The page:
It is almost impossible for inherited property to qualify for the $250,000/$500,000 tax exclusion. However, with careful planning, sellers can take advantage of other tax loopholes and save thousands of dollars.

IRS rules reduce the reportable capital gain from real estate transactions by $250,000 for individuals or $500,000 for married couples filing a joint return. To claim this exemption, the seller must have lived in the house for at least two of the five years preceding the sale. The Service determines residence based on both objective factors, such as the address listed on a drivers’ license and other official documents, and subjective factors, including the home’s proximity to the seller’s workplace and other family members.

Many times, especially in the case of local inheritors, the owner partially meets this test, and it may be a good idea to live in the house for a brief time to reach the two-year mark. Bear in mind that the IRS will scrutinize this deduction and resolve any discrepancies or ambiguities in its own favor, so it is always best to consult a tax professional.

Other Tax Breaks

If the tax exclusion is out of reach, for whatever reason, the procedures for determining tax basis often come into play, because the IRS calculates basis (the house’s value for tax purposes) differently for inherited property. Traditionally, basis is the house’s construction cost plus the value of any improvements. But if the new owner(s) inherited the property, basis is the house’s fair market value at the time of sale.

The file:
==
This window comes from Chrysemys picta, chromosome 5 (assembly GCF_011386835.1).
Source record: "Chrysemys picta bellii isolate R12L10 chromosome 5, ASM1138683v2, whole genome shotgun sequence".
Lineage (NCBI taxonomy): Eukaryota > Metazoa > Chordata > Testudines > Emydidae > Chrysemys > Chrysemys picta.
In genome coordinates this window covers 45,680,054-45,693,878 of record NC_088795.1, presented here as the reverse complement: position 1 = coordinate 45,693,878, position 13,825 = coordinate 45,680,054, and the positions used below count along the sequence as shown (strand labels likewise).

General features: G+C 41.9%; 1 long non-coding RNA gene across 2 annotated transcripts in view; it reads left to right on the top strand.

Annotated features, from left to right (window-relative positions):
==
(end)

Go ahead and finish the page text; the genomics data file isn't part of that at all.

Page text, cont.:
Assume that Benjamin Buyer bought a house for $150,000 in 1976 and made an additional $50,000 in improvements over the years, perhaps by finishing the basement and adding a room. As a result, the house is worth $500,000. If Benjamin sells the house for that amount, he must report a $50,000 capital gain (because he qualifies for the $250,000 exemption). However, if Benjamin dies and leaves the house to Betty Beneficiary, she had no capital gain, since the sales price matched the fair market value.

If Betty sells the house at a loss, which often happens in these cases, she can claim up to a $3,000 capital loss in the current filing year; any additional loss must be carried over to future years.

Other Options

For emotional as well as financial reasons, renting the house may be an attractive alternative. Such an arrangement leaves the house in the family and provides additional options further down the road. The house (but not the land) is a depreciable asset, and this deduction often makes the rental income essentially tax-free.

There are some important considerations. For example, the homeowner’s insurance policy must be changed to a landlord policy and, if the house is sold later, the depreciation must be reported as a capital gain.

To sell inherited property faster, and keep more money with the estate, contact us today.